These are certainly perceptive comments and I know only two people who
currently admit to sitting down with a good stereo system and listening
to music. Not surprisingly, one is the music director at our church, and
the other is my recording mentor and good friend, Don Ososke. I remember
when I first visited Don at his home, I came with a CD case and we spent
most of the night playing music for each other, although we sometimes
would not finish a track as our brains spiked on something in that track
that led us to another...and another...and another. Sadly, although it's
probably good for my health--I need my sleep--Don and I have never lived
geographically close to each other <smile>.
What I think I notice, however, about the younger generation is that
they appear to need visual stimulation in order to fully enjoy the
experience. If they don't have something to watch as well as listen, it
appears that they do not enjoy it as much.
I think we may be seeing a parallel to this change in audio consumption
in still imaging consumption, however since George Eastman created his
cash cow (which apparently has or will soon receive some flavour of
bankruptcy protection), photography has been more about the individual
capturing the image than sound/music ever was, despite bootleg concert
i- and Android phones seem to be changing and mixing up this space yet
On 2012-01-31 8:31 AM, Louis Hone wrote:
> I'm a SACD owner and I love the format, especially the multi-channel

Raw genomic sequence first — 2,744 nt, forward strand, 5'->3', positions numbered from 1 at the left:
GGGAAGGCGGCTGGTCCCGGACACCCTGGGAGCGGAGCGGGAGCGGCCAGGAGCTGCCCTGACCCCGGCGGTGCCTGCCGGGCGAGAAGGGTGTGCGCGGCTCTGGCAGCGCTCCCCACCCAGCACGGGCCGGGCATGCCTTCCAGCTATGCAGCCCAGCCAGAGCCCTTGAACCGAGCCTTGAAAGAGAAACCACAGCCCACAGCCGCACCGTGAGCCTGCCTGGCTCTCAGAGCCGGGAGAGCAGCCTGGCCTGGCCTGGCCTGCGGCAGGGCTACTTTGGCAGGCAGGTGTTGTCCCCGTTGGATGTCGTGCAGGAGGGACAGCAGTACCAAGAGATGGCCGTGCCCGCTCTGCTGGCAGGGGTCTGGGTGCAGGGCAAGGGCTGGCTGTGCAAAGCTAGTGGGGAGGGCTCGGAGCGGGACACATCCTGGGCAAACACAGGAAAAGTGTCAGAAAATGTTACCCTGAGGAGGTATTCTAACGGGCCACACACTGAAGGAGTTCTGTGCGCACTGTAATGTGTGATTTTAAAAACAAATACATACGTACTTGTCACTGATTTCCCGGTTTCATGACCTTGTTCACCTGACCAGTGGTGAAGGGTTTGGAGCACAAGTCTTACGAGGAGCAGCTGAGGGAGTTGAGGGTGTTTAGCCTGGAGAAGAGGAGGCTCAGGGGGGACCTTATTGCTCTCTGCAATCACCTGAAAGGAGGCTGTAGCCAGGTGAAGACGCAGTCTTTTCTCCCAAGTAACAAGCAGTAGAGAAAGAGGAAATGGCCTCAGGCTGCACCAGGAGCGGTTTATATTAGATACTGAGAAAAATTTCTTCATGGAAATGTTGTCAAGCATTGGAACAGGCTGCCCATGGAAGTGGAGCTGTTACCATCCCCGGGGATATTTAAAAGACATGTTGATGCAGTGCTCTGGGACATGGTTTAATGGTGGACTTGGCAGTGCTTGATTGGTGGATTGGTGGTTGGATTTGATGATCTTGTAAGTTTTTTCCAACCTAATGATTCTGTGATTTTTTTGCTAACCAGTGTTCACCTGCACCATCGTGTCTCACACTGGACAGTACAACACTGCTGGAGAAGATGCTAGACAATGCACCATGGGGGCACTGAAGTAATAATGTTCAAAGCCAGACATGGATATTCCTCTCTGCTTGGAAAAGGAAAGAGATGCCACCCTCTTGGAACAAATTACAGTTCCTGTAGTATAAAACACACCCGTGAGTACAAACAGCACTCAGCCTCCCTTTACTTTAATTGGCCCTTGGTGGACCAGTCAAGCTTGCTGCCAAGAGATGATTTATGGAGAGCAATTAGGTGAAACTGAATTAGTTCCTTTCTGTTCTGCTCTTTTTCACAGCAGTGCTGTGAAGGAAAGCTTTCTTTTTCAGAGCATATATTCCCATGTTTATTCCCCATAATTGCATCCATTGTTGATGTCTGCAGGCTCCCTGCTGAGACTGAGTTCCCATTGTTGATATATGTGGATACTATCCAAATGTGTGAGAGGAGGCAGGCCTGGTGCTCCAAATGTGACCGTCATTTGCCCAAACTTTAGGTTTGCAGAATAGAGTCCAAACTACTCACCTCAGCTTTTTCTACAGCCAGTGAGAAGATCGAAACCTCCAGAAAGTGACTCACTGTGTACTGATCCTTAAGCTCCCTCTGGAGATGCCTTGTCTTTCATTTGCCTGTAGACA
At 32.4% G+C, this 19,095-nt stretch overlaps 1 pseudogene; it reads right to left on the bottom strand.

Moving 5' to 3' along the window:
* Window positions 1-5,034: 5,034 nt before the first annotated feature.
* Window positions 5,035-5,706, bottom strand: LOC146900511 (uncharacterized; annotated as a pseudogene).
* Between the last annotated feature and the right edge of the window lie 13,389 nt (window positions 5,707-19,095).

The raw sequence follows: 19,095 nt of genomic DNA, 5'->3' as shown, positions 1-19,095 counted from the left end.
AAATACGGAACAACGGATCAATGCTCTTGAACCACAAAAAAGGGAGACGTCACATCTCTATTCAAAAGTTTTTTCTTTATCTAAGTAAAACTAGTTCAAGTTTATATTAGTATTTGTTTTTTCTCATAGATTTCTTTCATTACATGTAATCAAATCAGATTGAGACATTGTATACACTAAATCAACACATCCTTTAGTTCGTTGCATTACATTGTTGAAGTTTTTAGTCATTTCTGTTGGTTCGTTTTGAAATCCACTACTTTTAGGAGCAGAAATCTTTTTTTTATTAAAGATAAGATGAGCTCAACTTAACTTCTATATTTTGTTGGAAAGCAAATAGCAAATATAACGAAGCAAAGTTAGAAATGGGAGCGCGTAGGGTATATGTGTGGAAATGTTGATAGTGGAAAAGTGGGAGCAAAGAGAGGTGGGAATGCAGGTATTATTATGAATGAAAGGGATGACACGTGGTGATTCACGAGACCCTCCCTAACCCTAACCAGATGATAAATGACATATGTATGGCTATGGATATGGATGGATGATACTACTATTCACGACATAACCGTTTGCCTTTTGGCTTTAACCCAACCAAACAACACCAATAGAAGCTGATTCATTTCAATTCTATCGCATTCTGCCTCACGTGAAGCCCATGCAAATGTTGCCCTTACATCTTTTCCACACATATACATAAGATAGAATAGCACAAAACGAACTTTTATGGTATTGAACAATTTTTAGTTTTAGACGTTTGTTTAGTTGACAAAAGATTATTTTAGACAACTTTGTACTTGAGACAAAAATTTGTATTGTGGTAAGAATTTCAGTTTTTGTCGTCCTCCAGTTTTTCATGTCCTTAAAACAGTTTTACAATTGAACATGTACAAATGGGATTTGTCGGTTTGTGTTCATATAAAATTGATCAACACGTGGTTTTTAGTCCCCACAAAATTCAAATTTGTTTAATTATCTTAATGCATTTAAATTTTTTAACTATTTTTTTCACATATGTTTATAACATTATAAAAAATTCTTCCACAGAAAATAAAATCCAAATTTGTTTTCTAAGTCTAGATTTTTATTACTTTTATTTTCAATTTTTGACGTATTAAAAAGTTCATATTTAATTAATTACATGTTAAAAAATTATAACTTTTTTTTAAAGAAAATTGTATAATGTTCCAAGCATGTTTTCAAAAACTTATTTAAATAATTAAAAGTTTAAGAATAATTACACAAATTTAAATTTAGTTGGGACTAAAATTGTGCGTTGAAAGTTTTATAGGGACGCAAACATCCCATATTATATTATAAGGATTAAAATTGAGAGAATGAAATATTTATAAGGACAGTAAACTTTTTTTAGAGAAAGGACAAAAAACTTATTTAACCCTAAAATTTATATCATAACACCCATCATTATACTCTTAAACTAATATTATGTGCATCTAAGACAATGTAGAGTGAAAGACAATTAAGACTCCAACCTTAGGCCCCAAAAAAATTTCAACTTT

> mixes. I love to remove all the channels except the center one and listen
> to the singer. Elton John, Billy Joel and Karen Carpenter are favorites.
> It's like you are in the control room while they are doing their vocal
> tracks, and you are soloing their mic. You almost hear their heartbeats.
> I think one of the problems with SACD, is that you have to sit in the sweet
> spot and do nothing else but allow the music to engulf you.
> I remember as a teenager, when a good album would come out, we would sit
> down and listen to it. Just listen - nothing else. Think back to Sgt
> Pepper. Nowadays, few people have the luxury of taking the time to sit down
> and do nothing else but listen. We listen to music in our cars while
> driving, in our homes while preparing supper, on our Walkman while walking,
> jogging, reading, riding the subway, etc. but we rarely have the time to
> sit down and focus on the music being played, on the recording itself. And
> apart from easy file downloads and exchange, the MP3 format has become a
> background music generator while we do other things.
> Q sound was also a format the demanded that you sit motionless in the exact
> sweet spot to enjoy the 3D effect. No wonder it never caught on. Time is a
> luxury today and not too many people want to "waste" it listening to music
> only. Our world has changed, unfortunately. We have become multitask human
> beings with not enough hours in a day to do it all.
Richard L. Hess email: [log in to unmask]
Aurora, Ontario, Canada (905) 713 6733 1-877-TAPE-FIX
Quality tape transfers -- even from hard-to-play tapes.